In research area C, two classes of sensor-augmented networks are differentiated: Those that are closely connected to humans and those that are in the surroundings of humans. Smartphones facilitate sensor technology to get close to humans and currently medical and fitness-oriented devices are coming into place, e.g., 'quantified self' or 'wearables'. These devices actually offer more than only sensor-based data acquisition: Actuators affect users and their surroundings, for instance, with implanted insulin pumps or exo-skeletons, and are usually connected to the Internet.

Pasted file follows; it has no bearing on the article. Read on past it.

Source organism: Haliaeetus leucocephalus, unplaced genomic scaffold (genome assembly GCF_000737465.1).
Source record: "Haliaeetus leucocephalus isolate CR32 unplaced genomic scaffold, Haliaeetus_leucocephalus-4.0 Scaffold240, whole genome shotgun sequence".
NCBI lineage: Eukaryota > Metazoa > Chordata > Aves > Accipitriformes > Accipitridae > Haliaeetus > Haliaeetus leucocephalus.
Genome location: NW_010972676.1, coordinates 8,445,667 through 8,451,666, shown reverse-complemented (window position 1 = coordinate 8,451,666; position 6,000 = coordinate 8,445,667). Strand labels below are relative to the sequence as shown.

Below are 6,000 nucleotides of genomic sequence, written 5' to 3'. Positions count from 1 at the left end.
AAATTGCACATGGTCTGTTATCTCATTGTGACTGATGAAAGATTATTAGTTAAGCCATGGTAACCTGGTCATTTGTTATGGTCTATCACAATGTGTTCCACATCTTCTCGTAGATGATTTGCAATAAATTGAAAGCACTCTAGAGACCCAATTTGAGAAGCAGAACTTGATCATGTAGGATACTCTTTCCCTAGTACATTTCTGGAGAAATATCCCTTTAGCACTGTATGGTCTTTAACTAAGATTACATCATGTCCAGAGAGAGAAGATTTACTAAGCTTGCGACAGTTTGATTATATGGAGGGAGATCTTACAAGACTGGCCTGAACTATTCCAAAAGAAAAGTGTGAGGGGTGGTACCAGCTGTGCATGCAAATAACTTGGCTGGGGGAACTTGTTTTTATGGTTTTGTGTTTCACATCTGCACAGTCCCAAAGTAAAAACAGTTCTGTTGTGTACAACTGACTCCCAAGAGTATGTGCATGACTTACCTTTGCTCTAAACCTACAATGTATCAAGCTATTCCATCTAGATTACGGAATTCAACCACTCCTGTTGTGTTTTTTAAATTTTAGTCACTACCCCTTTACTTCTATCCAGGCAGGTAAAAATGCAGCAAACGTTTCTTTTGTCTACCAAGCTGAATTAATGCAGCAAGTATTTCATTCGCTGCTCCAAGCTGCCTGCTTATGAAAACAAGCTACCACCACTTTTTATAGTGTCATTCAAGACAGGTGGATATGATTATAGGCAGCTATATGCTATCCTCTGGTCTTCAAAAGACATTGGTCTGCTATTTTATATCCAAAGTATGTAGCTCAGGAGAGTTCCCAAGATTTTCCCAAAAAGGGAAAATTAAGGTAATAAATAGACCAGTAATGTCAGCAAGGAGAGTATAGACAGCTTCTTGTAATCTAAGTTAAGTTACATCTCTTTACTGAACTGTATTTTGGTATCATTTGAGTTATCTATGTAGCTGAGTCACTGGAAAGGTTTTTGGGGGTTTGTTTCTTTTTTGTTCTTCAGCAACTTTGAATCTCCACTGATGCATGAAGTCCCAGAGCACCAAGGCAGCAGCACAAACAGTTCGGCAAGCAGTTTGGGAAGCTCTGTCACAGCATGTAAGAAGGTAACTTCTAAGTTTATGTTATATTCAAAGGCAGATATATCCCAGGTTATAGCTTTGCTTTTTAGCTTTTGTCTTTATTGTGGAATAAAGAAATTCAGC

The second sensor class investigated in research area C is rendering human environments such as spaces, cities, and infrastructures more and more into 'smart spaces'. Both developments have dramatical implications for privacy and information-centered self determination of the users. The first development increases the transparency of users – in the sense of a surveillance society. Also, actuators are enhancing attractiveness for malicious or harmful actions. The second one concerns legal aspects of sensor data. Often, data from 'smart spaces' is not directly associated with a person and therefore not subject to data protection. However, in a lot of situations, this data needs to be protected in later processing steps, which might be impossible then. Moreover, in both cases, basic principles of prevalent big data solutions are in conflict with policies of appropriate data storage. Obviously, there is a strong interdisciplinary legal perspective.